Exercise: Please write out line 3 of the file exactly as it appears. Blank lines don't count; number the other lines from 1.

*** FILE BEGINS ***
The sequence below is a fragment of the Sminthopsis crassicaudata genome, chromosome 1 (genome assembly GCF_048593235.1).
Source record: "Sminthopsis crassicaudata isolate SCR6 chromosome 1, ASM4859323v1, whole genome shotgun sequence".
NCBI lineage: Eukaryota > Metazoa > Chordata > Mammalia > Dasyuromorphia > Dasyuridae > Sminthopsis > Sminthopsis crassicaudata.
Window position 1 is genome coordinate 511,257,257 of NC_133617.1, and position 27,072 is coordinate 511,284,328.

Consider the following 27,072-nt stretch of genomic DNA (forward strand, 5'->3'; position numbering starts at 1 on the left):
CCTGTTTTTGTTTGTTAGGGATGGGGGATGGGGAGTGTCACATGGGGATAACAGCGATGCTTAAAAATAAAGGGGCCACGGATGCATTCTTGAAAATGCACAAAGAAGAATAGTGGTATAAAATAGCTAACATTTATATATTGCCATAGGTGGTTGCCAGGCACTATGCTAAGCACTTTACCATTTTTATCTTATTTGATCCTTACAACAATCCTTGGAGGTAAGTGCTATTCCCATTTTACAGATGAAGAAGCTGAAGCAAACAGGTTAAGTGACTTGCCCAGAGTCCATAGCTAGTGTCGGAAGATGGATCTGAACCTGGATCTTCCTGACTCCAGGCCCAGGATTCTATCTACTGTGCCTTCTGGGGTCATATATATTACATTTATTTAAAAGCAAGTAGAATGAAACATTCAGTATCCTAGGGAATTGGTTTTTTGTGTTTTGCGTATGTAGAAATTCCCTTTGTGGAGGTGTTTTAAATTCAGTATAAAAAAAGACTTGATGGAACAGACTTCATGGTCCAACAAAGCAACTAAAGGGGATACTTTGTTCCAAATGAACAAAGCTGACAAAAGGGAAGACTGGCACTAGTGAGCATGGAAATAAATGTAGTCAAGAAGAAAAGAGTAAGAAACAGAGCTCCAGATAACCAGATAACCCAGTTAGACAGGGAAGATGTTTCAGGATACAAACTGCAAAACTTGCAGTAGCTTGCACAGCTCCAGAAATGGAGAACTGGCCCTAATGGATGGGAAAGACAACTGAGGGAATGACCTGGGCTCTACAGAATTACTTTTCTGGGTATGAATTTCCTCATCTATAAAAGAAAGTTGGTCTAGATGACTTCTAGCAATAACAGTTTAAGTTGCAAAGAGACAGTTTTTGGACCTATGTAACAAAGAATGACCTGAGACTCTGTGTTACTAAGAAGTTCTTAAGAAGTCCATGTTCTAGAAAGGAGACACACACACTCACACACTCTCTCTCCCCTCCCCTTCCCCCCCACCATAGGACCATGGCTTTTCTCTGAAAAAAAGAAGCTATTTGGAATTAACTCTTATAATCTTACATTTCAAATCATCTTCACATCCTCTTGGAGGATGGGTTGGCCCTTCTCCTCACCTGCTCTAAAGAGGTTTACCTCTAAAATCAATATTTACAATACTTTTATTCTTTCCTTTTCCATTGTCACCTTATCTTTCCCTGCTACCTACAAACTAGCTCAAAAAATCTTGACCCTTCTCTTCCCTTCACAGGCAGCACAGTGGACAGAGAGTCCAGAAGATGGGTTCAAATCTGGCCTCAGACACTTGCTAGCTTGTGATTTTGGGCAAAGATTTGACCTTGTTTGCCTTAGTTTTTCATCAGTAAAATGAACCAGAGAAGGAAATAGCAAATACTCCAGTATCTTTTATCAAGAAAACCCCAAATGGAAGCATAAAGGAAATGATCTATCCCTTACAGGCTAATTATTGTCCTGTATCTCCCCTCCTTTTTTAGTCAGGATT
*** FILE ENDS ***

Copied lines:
NCBI lineage: Eukaryota > Metazoa > Chordata > Mammalia > Dasyuromorphia > Dasyuridae > Sminthopsis > Sminthopsis crassicaudata.